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Muktipada Mondal Vs. Abdul Jabbar and ors. - Court Judgment

LegalCrystal Citation
SubjectCriminal
CourtKolkata High Court
Decided On
Judge
Reported in1973CriLJ1246
AppellantMuktipada Mondal
RespondentAbdul Jabbar and ors.
Cases ReferredState of Mysore v. Narasimhe Gowda.
Excerpt:
- .....saha magistrate, second class. ram-purhat. in g. r. case no. 147 of 1968 be set aside and that the learned magistrate be directed to take necessary-steps for enforcing the attendance of prosecution witnesses who accepted summons and then to dispose of the case according to law.2. in the case under reference which involves a charge under sections 325/379 of the indian penal code, the trial seems to have been a protracted one. although the charge was framed by the learned magistrate on 28-1-69 it was adjourned from time to time. on the 3rd october. 1969. four witnesses were present, but the learned magistrate was busy and the case was again adjourned to 19-1-70. on the said date also the case was adjourned to -31-3-70 when two witnesses were examined and the case was further adjourned to.....
Judgment:
ORDER

Sudhamoy Basu, J.

1. This is a Reference under Section 438 of the Code of Criminal Procedure made by the Sessions Judge. Birbhum. The letter of reference recommends that an order dated the 5th May. 1971 passed by Sri R. N. Saha Magistrate, Second Class. Ram-purhat. in G. R. Case No. 147 of 1968 be set aside and that the learned Magistrate be directed to take necessary-steps for enforcing the attendance of prosecution witnesses who accepted summons and then to dispose of the case according to law.

2. In the case under reference which involves a charge under Sections 325/379 of the Indian Penal Code, the trial seems to have been a protracted one. Although the charge was framed by the learned Magistrate on 28-1-69 it was adjourned from time to time. On the 3rd October. 1969. four witnesses were present, but the learned Magistrate was busy and the case was again adjourned to 19-1-70. On the said date also the case was adjourned to -31-3-70 when two witnesses were examined and the case was further adjourned to 15-6-70. On that day. although the hazira for three witnesses was filed, the matter could not be taken up for hearing and the case was again adjourned to 31-7-70. After further adjournment to 23-11-70 the learned Magistrate only examined one witness. The next date for hearing was 3-3-71 but the learned Magistrate was busy and as such the case was again adjourned to 5-5-71 when the impugned order was passed The said order runs as follows;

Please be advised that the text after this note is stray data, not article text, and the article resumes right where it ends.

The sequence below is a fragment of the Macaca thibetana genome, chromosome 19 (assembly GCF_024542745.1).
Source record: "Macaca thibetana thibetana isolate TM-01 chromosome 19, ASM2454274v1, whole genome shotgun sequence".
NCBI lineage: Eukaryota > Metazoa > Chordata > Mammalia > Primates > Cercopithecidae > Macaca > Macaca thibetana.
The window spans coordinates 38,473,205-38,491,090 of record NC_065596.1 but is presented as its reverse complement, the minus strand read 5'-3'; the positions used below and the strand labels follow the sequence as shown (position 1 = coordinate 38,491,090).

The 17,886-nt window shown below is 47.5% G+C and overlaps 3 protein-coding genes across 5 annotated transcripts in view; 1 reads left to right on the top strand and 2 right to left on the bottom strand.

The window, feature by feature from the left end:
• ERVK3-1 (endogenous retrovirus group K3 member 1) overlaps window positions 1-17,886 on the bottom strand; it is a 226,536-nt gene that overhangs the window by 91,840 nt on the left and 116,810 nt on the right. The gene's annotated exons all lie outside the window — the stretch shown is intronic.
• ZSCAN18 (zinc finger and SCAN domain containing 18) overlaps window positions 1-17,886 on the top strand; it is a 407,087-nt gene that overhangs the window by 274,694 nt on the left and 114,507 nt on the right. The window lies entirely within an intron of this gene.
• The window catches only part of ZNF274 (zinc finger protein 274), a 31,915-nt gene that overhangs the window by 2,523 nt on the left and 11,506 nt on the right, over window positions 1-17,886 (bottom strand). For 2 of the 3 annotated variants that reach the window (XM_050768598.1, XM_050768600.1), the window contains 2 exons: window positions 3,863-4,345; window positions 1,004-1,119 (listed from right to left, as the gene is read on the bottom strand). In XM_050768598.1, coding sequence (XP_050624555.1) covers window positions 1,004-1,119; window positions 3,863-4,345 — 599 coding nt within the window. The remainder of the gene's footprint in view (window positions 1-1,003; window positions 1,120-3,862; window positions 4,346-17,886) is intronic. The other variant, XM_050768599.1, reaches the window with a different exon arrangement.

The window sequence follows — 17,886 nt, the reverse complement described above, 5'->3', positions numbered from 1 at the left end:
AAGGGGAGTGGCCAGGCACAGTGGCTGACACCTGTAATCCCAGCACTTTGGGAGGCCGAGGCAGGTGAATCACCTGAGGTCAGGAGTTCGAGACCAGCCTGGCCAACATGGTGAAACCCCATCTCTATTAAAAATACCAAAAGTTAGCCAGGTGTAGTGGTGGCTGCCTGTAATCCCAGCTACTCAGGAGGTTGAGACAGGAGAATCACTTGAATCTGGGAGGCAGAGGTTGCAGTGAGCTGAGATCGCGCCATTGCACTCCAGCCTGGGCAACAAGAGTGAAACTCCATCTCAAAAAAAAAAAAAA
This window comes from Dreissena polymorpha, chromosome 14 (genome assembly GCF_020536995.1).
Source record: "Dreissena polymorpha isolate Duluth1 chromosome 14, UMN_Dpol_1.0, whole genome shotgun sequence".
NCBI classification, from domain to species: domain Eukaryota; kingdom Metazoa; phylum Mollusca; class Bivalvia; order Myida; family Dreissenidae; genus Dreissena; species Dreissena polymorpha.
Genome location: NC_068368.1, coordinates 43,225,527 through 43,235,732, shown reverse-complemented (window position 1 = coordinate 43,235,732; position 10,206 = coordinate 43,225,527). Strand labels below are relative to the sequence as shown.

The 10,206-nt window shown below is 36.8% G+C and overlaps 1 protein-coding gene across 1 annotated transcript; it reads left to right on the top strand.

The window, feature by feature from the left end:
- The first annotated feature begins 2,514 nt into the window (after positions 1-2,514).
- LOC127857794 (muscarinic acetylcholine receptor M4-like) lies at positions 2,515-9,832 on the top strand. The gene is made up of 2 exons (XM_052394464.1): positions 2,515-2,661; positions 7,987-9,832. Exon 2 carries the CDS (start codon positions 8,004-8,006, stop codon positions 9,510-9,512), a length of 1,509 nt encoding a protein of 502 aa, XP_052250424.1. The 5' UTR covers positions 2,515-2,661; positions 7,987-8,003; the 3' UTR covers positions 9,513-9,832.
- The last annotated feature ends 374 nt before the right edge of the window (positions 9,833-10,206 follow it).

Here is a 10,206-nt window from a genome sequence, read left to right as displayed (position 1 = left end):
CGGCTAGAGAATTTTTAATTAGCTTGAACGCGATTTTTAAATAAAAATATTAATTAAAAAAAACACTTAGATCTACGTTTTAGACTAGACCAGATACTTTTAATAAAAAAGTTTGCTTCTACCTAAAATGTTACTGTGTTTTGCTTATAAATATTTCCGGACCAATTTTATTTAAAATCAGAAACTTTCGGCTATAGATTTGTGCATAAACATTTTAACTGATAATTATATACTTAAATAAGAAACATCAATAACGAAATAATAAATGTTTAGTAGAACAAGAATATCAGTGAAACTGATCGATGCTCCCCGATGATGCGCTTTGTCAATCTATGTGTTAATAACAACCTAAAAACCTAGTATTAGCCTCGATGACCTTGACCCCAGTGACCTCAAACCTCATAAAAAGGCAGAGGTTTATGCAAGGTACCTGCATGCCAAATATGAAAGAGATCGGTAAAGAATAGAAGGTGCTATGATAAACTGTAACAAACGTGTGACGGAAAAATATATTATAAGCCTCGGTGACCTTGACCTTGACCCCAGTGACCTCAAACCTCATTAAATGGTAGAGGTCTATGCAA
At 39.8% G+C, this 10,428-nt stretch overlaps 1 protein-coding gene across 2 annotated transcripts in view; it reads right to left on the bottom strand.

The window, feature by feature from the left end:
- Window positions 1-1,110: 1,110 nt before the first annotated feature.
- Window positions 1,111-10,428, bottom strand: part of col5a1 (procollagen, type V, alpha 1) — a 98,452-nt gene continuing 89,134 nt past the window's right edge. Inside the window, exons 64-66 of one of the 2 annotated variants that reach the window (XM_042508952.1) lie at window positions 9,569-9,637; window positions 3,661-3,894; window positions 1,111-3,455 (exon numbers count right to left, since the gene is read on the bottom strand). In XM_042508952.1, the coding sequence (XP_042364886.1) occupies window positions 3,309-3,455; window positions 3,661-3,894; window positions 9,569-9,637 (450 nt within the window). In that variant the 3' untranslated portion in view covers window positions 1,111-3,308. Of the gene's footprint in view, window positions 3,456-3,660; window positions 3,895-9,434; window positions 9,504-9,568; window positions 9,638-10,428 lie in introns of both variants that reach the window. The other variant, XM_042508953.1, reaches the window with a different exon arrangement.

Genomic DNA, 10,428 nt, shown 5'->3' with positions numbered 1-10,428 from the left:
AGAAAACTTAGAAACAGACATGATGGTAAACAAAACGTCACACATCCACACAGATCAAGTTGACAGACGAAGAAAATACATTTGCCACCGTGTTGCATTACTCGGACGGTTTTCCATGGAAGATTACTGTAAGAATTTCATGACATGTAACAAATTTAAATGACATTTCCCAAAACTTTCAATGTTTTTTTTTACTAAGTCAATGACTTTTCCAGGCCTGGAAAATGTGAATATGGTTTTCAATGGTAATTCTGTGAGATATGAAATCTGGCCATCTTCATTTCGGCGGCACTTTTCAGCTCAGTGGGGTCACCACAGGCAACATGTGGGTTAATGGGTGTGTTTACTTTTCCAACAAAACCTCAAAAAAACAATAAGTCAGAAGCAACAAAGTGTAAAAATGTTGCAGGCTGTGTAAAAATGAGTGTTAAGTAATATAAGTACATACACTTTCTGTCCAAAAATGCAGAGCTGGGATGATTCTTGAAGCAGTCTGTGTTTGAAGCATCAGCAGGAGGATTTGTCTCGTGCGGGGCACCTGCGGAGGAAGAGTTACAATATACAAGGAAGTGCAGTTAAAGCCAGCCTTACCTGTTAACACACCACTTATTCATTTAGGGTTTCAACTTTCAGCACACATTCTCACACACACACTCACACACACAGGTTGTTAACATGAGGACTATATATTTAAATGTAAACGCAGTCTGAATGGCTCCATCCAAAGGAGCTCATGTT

All the accused persons are present. No hazira of witnesses received, though the witnesses accepted the summons. So it is useless to keep pending this case any further for the examination of witnesses. Issue summons on I. O. only for examination. To 14-6-71 for examination of I. O. Accused as before.

3. The question involved is of considerable importance and general concern. After the amendment of the Code of Criminal Procedure by the amending Act XXVI of 1955. provision for a separate procedure exclusively for trial of warrant cases, instituted on a police report, has been made in Section 251-A. Cr.PC The object is to ensure expedition in warrant cases so that the accused may be either quickly discharged if there is no case against him or the trial may be brought to an end speedily by acquittal or conviction. No duty is cast upon the Magistrate, prima facie, to ascertain from the complainant or otherwise the names of any persons likely to be acquainted with the facts of the case and to be able to give evidence for prosecution, nor is there any mandatory provision that he 'shall summon to give evidence before himself such of them as he thinks necessary.' as is to be found in Section 252 (2), Cr.PC which applies in cases instituted otherwise than on a police report,

4. A decision of the Division Bench of this High Court in the case of State of West Bengal v. Narayan Rao. : AIR1968Cal512 was cited at the Bar. It was held that the order of acquittal made by the Magistrate without further compelling the attendance of witnesses could not be assailed. About -the facts of that case it was observed:

even a cursory reference to the order-sheet would convince one that the same is replete with so many prayers of adjournment on the part of the prosecution resulting in a considerable delay in the ultimate disposal of the case. It is passing strange that the case has been dragged on from 1964 to 1967 upon one ground or other. Justice delayed is justice denied and having regard to the aforesaid background of the case, we do not think that the order of acquittal can be assailed on the ground that it is premature.